Instrumentation Calculators

# PSIG to PSIA Conversion Calculator

Pressure measurements are a fundamental aspect of various process engineering and instrumentation and control applications. Pressure is typically measured in two main forms: PSIG (pounds per square inch gauge) and PSIA (pounds per square inch absolute).

This calculator helps you convert PSIG to PSIA accurately.

PSIG(Pounds per Square Inch Gauge) is a measure of pressure relative to the ambient atmospheric pressure. This means that it only considers the pressure in excess of the atmospheric pressure around us. For example, if a tire gauge shows 30 PSIG, it means the pressure inside the tire is 30 PSI above the atmospheric pressure. This type of measurement is commonly used in various applications such as automotive tire pressure, HVAC systems, and other industrial processes where the influence of atmospheric pressure is not a primary concern.

• It is a gauge pressure, meaning it measures the difference between the internal pressure and the surrounding atmospheric pressure.
• It does not account for the atmospheric pressure itself.
• Widely used in day-to-day applications where the difference from atmospheric pressure is more relevant than the absolute pressure.

PSIA (Pounds per Square Inch Absolute), on the other hand, measures the total pressure, including the atmospheric pressure. This is crucial in scientific and engineering calculations where absolute pressure values are necessary for accuracy.

The atmospheric pressure at sea level is typically 14.7 PSI. Thus, PSIA is always higher than PSIG by the amount of atmospheric pressure. For instance, if you measure a vacuum in PSIA, it would show zero PSIA in a perfect vacuum (no atmospheric pressure), while a PSIG measurement would read -14.7 PSI under the same conditions.

• It is an absolute pressure, measuring the total pressure including the atmospheric pressure.
• Important in scientific and technical applications where precise pressure measurements are critical.
• Commonly used in calculations involving gas laws, thermodynamics, and fluid dynamics where the absolute pressure impacts the behavior of gasses and fluids.

Atmospheric pressure is the force exerted by the weight of the air above a given point on Earth’s surface. It is a crucial concept in both meteorology and various engineering applications.

Atmospheric pressure is the pressure exerted by the Earth’s atmosphere at any given point due to the weight of the air column above that point.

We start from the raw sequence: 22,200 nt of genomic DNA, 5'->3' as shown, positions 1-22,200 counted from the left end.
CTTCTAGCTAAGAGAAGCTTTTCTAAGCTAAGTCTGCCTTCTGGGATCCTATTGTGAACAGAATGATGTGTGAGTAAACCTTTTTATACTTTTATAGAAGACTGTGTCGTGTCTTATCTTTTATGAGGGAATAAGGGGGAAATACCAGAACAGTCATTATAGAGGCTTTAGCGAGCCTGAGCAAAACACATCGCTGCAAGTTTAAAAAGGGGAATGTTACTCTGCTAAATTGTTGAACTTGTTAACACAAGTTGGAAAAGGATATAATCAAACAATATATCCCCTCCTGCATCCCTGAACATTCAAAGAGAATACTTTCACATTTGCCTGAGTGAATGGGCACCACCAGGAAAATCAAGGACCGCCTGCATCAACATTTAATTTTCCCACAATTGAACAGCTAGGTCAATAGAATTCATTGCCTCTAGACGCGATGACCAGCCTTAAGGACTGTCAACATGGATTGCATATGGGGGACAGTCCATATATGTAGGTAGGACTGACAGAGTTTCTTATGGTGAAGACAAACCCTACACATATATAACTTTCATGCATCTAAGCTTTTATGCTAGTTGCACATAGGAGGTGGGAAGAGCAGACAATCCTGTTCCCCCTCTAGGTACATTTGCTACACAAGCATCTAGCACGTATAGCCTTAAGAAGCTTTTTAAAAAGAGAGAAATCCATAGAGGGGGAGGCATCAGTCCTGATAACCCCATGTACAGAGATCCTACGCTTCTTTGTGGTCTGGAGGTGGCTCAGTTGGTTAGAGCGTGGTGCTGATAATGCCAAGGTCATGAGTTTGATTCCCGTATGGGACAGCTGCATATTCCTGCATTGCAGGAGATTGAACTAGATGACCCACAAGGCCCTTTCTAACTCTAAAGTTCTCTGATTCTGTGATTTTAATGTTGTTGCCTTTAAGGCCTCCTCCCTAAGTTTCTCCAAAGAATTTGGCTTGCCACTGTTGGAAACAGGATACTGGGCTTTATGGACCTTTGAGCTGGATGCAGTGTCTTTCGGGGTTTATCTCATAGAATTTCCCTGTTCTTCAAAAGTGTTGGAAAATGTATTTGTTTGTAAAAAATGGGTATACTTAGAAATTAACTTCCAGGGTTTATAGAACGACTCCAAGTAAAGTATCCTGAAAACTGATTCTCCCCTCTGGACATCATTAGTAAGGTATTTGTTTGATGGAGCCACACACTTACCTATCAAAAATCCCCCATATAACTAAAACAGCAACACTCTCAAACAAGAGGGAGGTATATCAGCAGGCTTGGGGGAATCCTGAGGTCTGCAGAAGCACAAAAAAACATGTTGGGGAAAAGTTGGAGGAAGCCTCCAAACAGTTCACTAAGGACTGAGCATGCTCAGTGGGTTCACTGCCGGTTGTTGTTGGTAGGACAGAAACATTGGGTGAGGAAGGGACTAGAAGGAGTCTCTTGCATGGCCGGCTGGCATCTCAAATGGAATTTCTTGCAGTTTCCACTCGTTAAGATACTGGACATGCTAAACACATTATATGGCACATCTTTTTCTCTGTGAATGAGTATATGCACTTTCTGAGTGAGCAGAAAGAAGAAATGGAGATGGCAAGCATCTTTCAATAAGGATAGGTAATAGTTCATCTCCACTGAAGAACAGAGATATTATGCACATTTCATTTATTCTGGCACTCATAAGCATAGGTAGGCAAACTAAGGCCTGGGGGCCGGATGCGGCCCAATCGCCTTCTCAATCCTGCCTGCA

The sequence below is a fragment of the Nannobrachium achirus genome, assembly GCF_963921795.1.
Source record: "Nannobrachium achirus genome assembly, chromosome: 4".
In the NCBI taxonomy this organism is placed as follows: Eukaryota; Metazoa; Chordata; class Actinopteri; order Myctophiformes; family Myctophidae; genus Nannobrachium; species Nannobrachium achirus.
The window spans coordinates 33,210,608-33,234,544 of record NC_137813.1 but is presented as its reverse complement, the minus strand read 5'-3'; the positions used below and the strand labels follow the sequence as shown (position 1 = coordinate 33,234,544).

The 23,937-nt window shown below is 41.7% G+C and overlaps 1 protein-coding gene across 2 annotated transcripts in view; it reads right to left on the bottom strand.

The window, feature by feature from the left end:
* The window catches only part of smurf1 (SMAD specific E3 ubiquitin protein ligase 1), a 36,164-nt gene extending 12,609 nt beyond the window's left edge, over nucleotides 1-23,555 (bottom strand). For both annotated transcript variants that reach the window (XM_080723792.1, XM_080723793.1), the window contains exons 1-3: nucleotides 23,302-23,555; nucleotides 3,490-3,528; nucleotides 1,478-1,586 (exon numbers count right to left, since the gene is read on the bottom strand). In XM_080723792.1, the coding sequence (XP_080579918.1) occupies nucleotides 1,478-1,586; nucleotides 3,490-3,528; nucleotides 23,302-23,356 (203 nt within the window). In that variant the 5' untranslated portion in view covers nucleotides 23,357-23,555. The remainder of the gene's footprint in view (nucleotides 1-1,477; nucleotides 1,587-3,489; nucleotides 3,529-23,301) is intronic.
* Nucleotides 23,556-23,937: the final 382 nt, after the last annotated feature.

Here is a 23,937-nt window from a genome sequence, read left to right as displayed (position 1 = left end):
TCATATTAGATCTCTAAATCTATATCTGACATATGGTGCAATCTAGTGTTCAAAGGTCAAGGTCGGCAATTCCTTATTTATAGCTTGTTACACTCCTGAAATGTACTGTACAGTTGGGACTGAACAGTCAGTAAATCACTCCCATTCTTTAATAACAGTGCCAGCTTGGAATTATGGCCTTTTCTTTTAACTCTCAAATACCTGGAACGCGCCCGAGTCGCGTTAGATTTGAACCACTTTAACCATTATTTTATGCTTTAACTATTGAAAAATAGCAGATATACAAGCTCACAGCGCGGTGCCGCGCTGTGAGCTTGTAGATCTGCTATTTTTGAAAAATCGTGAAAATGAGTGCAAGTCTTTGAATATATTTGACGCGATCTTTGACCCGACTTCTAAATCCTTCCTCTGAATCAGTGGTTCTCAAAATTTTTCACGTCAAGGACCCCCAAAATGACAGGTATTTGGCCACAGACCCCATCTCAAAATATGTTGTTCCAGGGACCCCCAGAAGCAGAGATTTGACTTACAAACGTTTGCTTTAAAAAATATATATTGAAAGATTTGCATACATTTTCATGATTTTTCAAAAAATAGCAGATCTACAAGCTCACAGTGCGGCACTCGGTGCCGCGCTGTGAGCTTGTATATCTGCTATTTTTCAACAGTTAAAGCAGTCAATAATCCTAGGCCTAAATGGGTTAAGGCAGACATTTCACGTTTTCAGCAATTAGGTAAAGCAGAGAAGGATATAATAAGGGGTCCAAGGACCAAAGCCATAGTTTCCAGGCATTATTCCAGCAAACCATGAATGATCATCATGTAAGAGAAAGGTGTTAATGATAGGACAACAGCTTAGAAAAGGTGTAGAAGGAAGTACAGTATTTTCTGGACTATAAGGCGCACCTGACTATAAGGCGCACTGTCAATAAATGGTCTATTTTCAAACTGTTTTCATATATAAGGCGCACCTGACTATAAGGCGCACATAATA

At sea level, the standard atmospheric pressure is approximately 101.3 kilopascals (kPa), 1 atmosphere (atm), or 14.7 pounds per square inch (PSI). This is often referred to as “standard atmospheric pressure.”

By understanding the distinction between PSIG and PSIA, you can ensure accurate pressure measurements and conversions, especially in contexts where the absolute pressure is critical for correct results.

The below calculator used to convert the PSIG(Pounds per Square Inch Gauge) to PSIA (Pounds per Square Inch Absolute)

Input: PSIG value (e.g., 50)

Output: PSIA value

Enter the PSIG value.

Click on the calculate button and the calculator adds the atmospheric pressure (14.7 PSI) to the entered PSIG value.

The resulting value is the pressure in PSIA.

To convert PSIG to PSIA, you need to account for the atmospheric pressure. At sea level, the typical atmospheric pressure is roughly 14.7 pounds per square inch (PSI).  The formula for conversion is:

PSIA=PSIG + Atmospheric Pressure (14.7 PSI)

To help you understand the conversion procedure, let’s look at an example:

• PSIG = 50 PSI
• Atmospheric Pressure = 14.7 PSI

PSIA=PSIG+Atmospheric Pressure

PSIA = 50+14.7

PSIA = 64.7

Therefore, 50 PSIG is equal to 64.7 PSIA.

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### Sundareswaran Iyalunaidu

With over 24 years of dedicated experience, I am a seasoned professional specializing in the commissioning, maintenance, and installation of Electrical, Instrumentation and Control systems. My expertise extends across a spectrum of industries, including Power stations, Oil and Gas, Aluminium, Utilities, Steel and Continuous process industries. Tweet me @sundareshinfohe